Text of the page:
Background on Financial Aid: What is it and how do you get it?

Piggy bank on books

Just the facts ma'am

  • College costs have grown nearly 40% in the past five years.
  • The average graduate leaves college with over $24,000 in debt.
  • Between 2001 and 2010, 2 million academically qualified students did not go to college because they couldn't afford it.
  • Only 12% of Hispanics and 16% of African Americans eventually earn a bachelor’s degree, compared to 33% of white students who earn a BA. The rising cost of college is to blame for this disparity. 

Confused? We'll break it down.

  • Need-based aid is calculated and awarded based on the financial needs of students and their families (a.k.a. how much your parents make). The Free Application for Federal Student Aid (FAFSA) is the official way to determine just how much you'll need.
  • Merit-based financial aid means scholarships awarded by colleges, universities, and outside organizations. At many schools, all students are automatically considered for merit scholarships. At some a separate application process is required, so be sure to ask your dream school's admissions office which method they consider you for those scholarships.
  • Athletic scholarships are a form of merit-based aid.
  • Scholarships are also given from community groups like the YMCA, Girl Scouts of America, etc. We've got a pretty hefty list of volunteer-based awards to apply for in our scholarships section

The application process

  • To apply for financial aid, fill out the Free Application for Federal Student Aid (FAFSA), which includes a Student Aid Report to help determine your expected family contribution. You can download the application at FAFSA.ed.gov.
  • You must fill out a FAFSA for every year you plan on attending a university or college. That means, that you have to fill one out for your freshman, sophomore, junior and senior year.
  • Be prepared to give financial information such as family income, number of people in household and number of people going to college as well as personal information such as social security number.
  • List six schools you are interested in attending (these can be changed if those schools do not provide the financial support you need).
  • You will receive the results of the application, including the amount of aid you can expect to receive. This is also sent to the schools you apply to.

What are grants?

  • Federal Aid for low-income students typically comes in the form of a Federal Pell Grant. Application for the Pell is automatic with the submission of the FAFSA.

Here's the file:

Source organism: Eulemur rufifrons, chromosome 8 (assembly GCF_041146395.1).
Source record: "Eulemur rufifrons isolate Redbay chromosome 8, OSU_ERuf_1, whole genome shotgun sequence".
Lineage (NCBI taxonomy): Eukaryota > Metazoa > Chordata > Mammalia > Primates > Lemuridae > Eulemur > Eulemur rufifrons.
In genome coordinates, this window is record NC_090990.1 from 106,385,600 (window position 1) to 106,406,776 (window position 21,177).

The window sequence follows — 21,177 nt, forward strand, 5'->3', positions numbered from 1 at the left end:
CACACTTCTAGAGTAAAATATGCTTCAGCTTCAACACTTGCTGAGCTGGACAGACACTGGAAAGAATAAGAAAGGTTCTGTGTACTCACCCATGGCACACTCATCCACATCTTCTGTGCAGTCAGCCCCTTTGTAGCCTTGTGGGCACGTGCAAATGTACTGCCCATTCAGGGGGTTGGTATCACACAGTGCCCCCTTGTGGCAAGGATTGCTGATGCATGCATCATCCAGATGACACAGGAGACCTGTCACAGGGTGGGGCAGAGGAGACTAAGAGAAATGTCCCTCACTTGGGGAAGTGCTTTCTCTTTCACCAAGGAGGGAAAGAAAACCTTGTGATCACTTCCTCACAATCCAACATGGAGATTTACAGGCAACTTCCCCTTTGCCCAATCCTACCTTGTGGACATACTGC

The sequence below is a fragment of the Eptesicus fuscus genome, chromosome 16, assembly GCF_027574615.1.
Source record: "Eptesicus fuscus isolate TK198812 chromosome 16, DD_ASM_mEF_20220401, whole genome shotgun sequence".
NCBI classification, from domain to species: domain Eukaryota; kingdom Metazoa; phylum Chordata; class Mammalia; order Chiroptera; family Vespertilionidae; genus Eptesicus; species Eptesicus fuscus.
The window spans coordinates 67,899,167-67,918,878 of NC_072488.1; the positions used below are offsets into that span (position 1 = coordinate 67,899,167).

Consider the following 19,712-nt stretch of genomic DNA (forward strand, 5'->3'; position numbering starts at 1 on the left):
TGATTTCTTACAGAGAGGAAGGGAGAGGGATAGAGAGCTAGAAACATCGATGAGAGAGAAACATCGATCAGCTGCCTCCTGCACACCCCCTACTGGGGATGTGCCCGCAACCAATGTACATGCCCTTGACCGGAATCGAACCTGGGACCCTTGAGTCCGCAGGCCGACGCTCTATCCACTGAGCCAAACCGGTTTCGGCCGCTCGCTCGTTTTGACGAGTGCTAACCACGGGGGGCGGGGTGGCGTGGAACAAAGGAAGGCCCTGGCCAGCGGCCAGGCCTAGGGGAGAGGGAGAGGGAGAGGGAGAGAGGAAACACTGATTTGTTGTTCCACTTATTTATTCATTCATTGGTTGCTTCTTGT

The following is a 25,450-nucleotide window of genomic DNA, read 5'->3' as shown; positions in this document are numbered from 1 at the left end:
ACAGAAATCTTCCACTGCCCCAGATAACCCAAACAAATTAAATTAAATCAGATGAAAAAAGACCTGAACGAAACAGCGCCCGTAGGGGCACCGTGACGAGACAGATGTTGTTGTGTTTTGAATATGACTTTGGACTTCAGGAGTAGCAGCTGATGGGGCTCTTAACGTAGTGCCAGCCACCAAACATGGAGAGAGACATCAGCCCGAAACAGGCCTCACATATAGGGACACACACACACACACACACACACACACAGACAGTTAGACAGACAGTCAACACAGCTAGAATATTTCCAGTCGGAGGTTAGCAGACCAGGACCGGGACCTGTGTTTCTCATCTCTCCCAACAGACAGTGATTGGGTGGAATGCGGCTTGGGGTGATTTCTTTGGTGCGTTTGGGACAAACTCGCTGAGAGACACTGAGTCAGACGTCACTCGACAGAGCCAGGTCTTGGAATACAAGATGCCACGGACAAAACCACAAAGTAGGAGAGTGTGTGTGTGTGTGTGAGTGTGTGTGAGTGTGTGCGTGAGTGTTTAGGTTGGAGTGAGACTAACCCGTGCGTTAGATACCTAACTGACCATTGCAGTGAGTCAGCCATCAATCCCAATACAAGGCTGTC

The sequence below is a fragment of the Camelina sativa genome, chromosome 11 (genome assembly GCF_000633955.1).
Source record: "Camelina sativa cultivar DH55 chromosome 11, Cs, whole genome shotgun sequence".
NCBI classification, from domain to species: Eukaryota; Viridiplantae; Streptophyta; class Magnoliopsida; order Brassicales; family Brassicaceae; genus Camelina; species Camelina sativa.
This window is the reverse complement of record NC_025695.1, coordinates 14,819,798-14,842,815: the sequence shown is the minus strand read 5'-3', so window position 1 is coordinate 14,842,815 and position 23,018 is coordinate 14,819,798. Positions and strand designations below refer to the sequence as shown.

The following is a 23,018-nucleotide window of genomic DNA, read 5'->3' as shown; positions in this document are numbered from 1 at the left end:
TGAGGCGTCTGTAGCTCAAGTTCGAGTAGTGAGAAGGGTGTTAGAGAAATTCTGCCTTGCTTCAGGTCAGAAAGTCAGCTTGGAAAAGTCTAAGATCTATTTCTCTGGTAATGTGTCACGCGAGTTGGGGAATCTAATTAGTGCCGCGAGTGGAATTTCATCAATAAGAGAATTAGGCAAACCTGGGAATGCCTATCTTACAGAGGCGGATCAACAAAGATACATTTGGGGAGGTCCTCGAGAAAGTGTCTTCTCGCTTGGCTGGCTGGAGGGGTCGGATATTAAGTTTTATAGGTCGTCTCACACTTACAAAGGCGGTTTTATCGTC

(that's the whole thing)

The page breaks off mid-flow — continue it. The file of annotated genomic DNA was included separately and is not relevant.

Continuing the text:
• Most grants do not have to be repaid. However, you should always be clear about this prior to accepting the grant so ask someone in your school's financial aid office.
  • The Federal Pell Grant Program provides need-based grants to low-income undergraduate students (and some graduate students) to promote access to higher education.
  • Pell Grants can be used at over 5,400 participating colleges and universities across the country.
  • The maximum Pell Grant for the 2010-2011 award year is $5,500.
  • Pell Grant amounts depend on the student’s expected family contribution (which is determined in the FAFSA application process), the cost of attendance, the student's enrollment status and whether the student attends school for a full academic year or less.
  • If you qualify for a Pell Grant, you will receive the money in one of a variety of ways:
    • Your school credits Pell Grant funds to your school account,
    • You are paid directly (usually by check), or
    • A combination of the above two methods of payment.

Obama's plan

  • Spurred by research that shows that eligible students often fail to apply for aid due to the complexity of the process, the linchpin of Obama’s plan is to simplify the process.
  • In his 2010 budget proposal, President Obama suggested a five-year, $2.5 billion fund to build federal-state-local partnerships aimed at improving college access and completion, particularly for students from disadvantaged backgrounds.
  • The Obama administration announced a shorter, simpler FAFSA application in 2009, which included instant estimates for Pell Grant and other loan rewards and seamless retrieval of tax information from the IRS.
  • He has said that he intends to expand Pell Grants for low-income students and wants to eliminate the more expensive private loan program and direct that money into direct aid for students.
  • In his 2011 State of the Union address, not only does Obama to have the highest proportion of college graduates in the world by the end of the decade, but he also proposed making a $10,000 tax credit for college expenses permanent.

Sources:
FAFSA.ed.gov
U.S. Department of Education
College Bound
College Board
Project on Student Debt

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